Development of an Agricultural Soil Information System60-63Views:66
Since the development of remote sensing nearly 60 years ago, there have been many applications for agriculture. Some have proved effective, while others have not succeeded in assisting farmers with problem solving. Recent advances in the spatial, spectral and temporal resolution of remote sensing as well as potential positive changes in cost and availability of remotely sensed data may make it a profitable tool for more farmers. The target area of my research program is the fields cultivated by Kasz-Coop Ltd. considering that this firm is one of the main agricultural firms in the region and its cultivated fields are quite heterogeneous.
Drought cycle tracking in Hungary using Standardized Precipitation Index (SPI)97-101Views:291
Drought is one of the natural hazard risks which badly affects both agricultural and socio-economic sectors. Hungary, which is located in Eastern Europe has been suffering from different drought cycles; therefore, the aim of this study is to analyse the rainfall data obtained from ten metrological stations (Békéscsaba, Budapest, Debrecen, Győr, Kékestető, Miskolc, Pápa, Pécs, Szeged, Siófok, Szolnok) between 1985 and 2016, by using the Standardized Precipitation Index (SPI).
The results showed that 2011 was recorded as the worst drought cycle of the studied period, where the SPI ranged between -0.22 (extreme drought) in Siófok, and 0.15 (no drought) in Miskolc. In a similar vein, the study highlighted the year 2010 to be the best hydrological year, when the SPI reached 0.73 (mildly wet) on average. Interestingly, the Mann-Kendall trend test for the drought cycle showed no positive trends in the study area. Finally, more investigation should be conducted into the climate change spatial drought cycle in Europe.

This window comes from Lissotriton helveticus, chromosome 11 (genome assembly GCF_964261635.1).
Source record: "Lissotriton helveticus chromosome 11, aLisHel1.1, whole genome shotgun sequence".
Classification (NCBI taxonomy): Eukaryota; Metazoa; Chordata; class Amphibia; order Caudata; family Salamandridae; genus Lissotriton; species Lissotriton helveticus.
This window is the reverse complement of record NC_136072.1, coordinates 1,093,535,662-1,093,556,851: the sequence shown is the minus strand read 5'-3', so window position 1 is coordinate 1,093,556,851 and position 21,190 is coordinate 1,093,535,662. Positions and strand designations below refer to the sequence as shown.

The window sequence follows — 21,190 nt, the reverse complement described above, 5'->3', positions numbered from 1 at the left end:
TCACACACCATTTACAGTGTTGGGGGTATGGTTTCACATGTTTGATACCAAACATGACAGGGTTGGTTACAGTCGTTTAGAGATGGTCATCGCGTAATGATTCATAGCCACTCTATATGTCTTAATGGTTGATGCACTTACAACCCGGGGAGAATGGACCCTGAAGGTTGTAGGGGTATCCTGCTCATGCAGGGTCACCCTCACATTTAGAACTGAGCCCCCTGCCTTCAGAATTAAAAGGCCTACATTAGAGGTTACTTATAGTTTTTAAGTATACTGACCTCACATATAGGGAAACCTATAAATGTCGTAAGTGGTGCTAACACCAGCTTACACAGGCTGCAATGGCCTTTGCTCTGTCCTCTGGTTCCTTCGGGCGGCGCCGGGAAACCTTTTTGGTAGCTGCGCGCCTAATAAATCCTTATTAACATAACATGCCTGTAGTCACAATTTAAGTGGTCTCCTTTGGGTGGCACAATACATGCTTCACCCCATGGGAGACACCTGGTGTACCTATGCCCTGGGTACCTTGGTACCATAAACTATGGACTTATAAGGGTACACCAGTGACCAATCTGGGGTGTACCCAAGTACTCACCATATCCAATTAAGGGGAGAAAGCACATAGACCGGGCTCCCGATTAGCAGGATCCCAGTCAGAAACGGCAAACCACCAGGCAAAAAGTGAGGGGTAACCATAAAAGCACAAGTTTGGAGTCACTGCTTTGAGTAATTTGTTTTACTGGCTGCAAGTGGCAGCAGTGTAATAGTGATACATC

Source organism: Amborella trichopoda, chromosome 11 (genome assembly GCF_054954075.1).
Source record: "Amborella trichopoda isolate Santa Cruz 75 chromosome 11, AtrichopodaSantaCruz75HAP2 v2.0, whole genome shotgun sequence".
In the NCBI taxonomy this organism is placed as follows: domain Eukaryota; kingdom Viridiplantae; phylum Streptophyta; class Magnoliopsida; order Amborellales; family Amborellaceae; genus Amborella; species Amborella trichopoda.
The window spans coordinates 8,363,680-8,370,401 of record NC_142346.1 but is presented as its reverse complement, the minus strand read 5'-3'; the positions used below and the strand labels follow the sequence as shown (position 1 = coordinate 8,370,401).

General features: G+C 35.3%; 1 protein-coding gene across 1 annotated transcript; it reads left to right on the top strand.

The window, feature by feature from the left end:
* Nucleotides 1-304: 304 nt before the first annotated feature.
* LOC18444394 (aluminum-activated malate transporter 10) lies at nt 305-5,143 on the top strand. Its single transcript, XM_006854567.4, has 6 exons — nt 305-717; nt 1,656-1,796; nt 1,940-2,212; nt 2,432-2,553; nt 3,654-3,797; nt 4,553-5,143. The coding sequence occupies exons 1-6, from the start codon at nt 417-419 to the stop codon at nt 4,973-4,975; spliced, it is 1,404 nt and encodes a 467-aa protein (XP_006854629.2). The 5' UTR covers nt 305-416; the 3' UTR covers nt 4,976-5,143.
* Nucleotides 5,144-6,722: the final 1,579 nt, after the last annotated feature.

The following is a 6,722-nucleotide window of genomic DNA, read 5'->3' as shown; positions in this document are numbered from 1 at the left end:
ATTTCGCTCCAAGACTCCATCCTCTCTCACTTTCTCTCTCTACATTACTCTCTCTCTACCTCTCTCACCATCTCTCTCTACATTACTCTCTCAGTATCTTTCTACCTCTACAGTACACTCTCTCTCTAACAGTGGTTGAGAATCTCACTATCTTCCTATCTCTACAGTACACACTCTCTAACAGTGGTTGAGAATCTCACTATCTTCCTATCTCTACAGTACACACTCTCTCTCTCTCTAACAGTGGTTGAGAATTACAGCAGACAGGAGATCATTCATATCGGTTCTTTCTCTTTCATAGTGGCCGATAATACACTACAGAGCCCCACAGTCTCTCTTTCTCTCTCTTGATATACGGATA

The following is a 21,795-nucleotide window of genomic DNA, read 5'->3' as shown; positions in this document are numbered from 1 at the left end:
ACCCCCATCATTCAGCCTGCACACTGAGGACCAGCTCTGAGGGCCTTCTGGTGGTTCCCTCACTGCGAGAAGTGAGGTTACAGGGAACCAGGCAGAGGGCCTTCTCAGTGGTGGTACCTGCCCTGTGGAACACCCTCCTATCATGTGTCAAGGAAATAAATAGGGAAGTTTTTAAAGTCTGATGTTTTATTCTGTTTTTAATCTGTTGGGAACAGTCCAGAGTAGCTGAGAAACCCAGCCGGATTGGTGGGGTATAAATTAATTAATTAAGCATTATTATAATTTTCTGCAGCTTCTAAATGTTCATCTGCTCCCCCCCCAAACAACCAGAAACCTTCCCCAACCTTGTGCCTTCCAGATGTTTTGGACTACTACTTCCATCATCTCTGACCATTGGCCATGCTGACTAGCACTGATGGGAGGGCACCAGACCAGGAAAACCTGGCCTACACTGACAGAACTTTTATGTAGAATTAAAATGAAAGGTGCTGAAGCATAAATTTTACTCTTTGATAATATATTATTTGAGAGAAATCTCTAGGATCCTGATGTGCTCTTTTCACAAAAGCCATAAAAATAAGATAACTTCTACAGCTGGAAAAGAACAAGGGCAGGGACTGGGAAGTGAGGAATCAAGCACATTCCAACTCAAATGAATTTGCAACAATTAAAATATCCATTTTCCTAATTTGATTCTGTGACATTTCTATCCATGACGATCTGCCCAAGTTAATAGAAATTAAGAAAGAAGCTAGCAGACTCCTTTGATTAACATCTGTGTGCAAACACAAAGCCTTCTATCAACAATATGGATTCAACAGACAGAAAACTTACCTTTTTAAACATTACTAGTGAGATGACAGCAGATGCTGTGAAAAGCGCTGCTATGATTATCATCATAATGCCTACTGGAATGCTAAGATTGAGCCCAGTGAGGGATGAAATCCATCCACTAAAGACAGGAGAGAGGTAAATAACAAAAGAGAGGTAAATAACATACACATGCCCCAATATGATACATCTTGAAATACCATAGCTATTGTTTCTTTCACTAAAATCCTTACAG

New challenges in soil management91-92Views:186Soil management represents two important tasks that are harmonization of the soil protection with demands of the crop to be grown on the given land under prevailing farming condition. Further goals are to preserve and/or develop the soil physical, biological and chemical condition and to avoid the unfavourable changes of the soil biological activity and the soil structure. Classical authors emphasised the importance of creating proper seedbed for plants. In the physical approach, tillage was believed to play an important role in controlling soil processes. Consequently, the period of several centuries dominated by this approach is referred to as the era of crop-oriented tillage (Birkás et al., 2017). The overestimation of the importance of crop requirements resulted in damaging the soils, which inevitably led to turn to the soil-focused tillage. Since the first years of climate change, as the new trends have raised concern, tillage must be turned into a climate-focused effort with the aim of reducing climate-induced stresses through improving soil quality.The development of soil management has always been determined by the economical background. At the same time, deteriorating site conditions have contributed to the conception of new tillage trends by forcing producers to find new solutions (e.g. dry farming theory in the past or adaptable tillage theory nowadays). Győrffy (2009) recited the most important keywords were listed in 2001 and that seemed to be important in the future of crop production. These keywords (endeavours) were as follows:− Biofarming, organic farming, alternative farming, biodynamic farming, low input sustainable agriculture;− Mid-tech farming, sustainable agriculture, soil conservation farming, no till farming, environmentally sound, environmentally friendly, diversity farming;− Crop production system, integrated pest management, integrated farming, high-tech farming;− Site specific production, site-specific technology, spatial variable technology, satellite farming;− Precision farming.Győrffy’s prognosis proved to be realistic and the efforts mentioned above have mostly been implemented. New challenges have also appeared in soil management in relation to the last decades. The most important endeavours for the future are:1) Preserving climate-induced stresses endangering soils.2) Turn to use climate mitigation soil tillage and crop production systems.3) Applying soil management methods are adaptable to the different soil moisture content (over dried or wet may be quite common).4) Use effectual water conservation tillage.5) Use soil condition specific tillage depth and method.6) Adapting the water and soil conservation methods in irrigation.7) Preserving and improving soil organic matter content by tillage and crop production systems.8) Considering that stubble residues are matter for soil protection, humus source and earthworm’ feed.9) Site-specific adoption of green manure and cover crops.10) Applying site-adopted (precision) fertilization and crop protection. Considering the development in agriculture, new endeavours will occur before long.